The old paradigm of leadership viewing employees as objects to maximize, with long, gruelling schedules and few breaks is shifting. Now, effective leadership recognizes that employees, as human capital, are the company’s most valuable asset and deserve the treatment associated with that title. There is a new movement afoot to improve employee well-being, and for those entrepreneurs and earlier stage companies that don’t have the budget to compete with a company like Google on employee perks, you’ll be pleased to hear there is a resource that is, aside from the expense of hiring teachers, entirely free and available to anyone. What is it? Meditation and mindfulness.
This movement is transforming the way we live and how we lead our organizations. David Gelles, a business reporter for the New York Times has been practicing meditation for 15 years, including a stint in India at Bodh Gaya. In his new book Mindful Work, he offers a unique perspective on the intersection of mindfulness and work.
I recently interviewed David about his book and asked him what he had discovered to be the most compelling case for mindfulness. He told me about a program that Aetna implemented with hundreds of thousands of their employees to introduce a mindfulness and gentle yoga practice.
After 10 weeks, the self-reported stress levels went down for these employees, and; perhaps even more fascinating, biometric measurements like heart rate and cortisol went down too, demonstrating that the effects weren’t merely psychosomatic. Other benefits reported include improved sleep quality, reduced pain levels, and higher productivity.
Aetna has saved about $2,000 per employee in healthcare costs, and gained about $3,000 per employee in productivity with the implementation of this single program.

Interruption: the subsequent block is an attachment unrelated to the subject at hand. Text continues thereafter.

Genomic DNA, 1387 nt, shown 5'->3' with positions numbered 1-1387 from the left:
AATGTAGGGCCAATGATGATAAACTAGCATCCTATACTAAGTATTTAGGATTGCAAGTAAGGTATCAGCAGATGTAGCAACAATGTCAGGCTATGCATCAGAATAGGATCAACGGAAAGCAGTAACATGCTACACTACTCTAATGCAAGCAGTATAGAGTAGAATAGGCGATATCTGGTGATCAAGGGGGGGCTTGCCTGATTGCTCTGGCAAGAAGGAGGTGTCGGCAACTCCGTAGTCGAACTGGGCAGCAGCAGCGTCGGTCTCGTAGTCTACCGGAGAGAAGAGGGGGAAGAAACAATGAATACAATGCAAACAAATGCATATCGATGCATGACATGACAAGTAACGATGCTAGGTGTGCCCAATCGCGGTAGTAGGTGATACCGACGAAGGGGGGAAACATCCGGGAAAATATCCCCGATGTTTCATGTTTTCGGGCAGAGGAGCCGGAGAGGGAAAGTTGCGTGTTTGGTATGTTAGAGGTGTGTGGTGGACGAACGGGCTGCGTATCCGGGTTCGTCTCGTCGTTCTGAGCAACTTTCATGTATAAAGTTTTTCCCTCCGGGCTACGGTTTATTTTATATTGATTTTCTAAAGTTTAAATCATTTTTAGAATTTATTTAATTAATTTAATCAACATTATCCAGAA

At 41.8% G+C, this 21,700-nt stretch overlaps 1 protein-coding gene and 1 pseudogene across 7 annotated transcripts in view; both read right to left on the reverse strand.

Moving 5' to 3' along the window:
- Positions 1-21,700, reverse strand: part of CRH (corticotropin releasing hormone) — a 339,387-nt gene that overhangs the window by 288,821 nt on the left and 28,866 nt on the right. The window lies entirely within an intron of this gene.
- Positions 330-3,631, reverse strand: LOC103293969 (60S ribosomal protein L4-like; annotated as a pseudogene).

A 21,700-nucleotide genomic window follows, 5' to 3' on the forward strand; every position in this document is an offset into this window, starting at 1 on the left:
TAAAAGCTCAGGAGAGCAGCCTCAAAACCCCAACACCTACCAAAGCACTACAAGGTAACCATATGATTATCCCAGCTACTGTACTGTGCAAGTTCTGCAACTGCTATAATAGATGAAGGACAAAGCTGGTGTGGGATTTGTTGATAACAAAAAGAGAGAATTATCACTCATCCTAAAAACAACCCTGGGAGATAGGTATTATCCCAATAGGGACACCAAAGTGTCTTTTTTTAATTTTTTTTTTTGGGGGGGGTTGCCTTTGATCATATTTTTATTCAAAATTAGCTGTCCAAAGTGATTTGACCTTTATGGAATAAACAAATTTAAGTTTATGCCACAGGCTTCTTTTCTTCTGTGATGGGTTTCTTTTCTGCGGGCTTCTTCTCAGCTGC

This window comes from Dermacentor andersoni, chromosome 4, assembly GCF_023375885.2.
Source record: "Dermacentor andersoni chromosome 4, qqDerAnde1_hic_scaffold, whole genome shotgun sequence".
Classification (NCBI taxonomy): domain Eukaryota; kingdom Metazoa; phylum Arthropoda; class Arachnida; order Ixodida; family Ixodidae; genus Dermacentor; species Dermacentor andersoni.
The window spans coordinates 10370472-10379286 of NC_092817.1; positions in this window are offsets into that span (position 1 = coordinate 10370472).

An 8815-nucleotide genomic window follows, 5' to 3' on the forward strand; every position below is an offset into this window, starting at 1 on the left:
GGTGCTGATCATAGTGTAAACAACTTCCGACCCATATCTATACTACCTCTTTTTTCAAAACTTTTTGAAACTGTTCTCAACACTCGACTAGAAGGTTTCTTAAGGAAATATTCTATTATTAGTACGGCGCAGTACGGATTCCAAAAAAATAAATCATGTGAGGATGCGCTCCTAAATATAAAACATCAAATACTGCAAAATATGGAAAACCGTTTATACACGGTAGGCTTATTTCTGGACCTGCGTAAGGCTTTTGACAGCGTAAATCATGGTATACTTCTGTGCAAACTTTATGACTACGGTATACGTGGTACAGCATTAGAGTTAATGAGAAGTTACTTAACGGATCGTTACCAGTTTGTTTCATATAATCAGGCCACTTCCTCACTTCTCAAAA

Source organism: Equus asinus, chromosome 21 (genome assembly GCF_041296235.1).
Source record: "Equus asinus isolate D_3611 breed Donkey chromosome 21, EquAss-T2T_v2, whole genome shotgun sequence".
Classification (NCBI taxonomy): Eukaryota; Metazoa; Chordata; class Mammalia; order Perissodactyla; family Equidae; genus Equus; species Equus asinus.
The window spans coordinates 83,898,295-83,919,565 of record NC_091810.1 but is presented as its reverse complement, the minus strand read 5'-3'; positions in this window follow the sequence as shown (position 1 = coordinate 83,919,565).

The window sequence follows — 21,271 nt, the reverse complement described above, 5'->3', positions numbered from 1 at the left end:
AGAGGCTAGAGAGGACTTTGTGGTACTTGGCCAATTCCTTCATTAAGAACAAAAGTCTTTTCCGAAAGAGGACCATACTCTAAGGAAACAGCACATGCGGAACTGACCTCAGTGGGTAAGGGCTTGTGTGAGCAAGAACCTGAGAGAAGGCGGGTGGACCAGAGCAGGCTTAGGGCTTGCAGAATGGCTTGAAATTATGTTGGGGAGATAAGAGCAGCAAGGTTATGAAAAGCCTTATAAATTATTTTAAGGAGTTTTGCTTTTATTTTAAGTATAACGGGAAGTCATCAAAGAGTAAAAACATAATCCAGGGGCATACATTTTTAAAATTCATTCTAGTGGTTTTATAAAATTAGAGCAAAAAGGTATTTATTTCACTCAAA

In his book, David interviews employees at companies like General Mills, Green Mountain Coffee, Google, Ford, and LinkedIn and shows how these organizations have implemented mindfulness practices among their employees from the factory floor to the executive suite. Gelles even discusses some of the earliest and most surprising adopters of mindfulness in the US from Henry David Thoreau to Monsanto. David does an excellent job of synthesizing much of the research to date showing that mindfulness lowers stress, increases focus, enhances compassion, and even alleviates depression among workers.
Gelles believes we are at a tipping point where companies are recognizing there is a real appetite for mindfulness at work. He believes mindfulness is going mainstream for three main reasons:
Over the last few decades, a real body of research has become available proving that mindfulness meditation engenders real lasting benefits to our brains and bodies. These studies are coming out of major research institutions across the country, providing a validity that is convincing to even the most mainstream and skeptical of managers and Human Resources departments.
2. Top Leadership Endorsement (Not just for “woo woo” hippies anymore).
At the same time, David shared, “we’ve seen a gradual realization in the business world that it’s ok to meditate.” Because mindfulness can be viewed as separate from religion, much of the negative stigma around it being too “woo woo” is starting to fall away. As Arianna Huffington likes to say, “2013 is the year top CEOs came out of the closet…as meditators.”
With highly successful business leaders including Steve Jobs, Jeff Weiner, Bill Ford, Larry Brilliant, Oprah Winfrey, and Ray Dalio advocating for mindfulness, it’s hard to ignore; “Meditation more than anything in my life was the biggest ingredient of whatever success I’ve had,” said Ray Dalio, the billionaire founder of Bridgewater Associates – the world’s largest hedge fund firm – in 2012.
3. Technology And Multi-Tasking.
The third reason David believes mindfulness has gone mainstream is because our days are so jam packed, the velocity of our work days always increasing, and digital inputs surrounding us 24/7, that a small taste of mindfulness – to be in the present moment – is really welcome.
Whatever the reasons, with mindfulness on the cover of Time Magazine, and top CEOs touting the benefits, it is clear there is a movement afoot. The advantages of implementing a mindfulness practice at work are significant, everything from improving productivity, to lowering stress and increasing focus, and the risks are negligible.
By Vanessa Loder as published in Forbes on 25th March 2015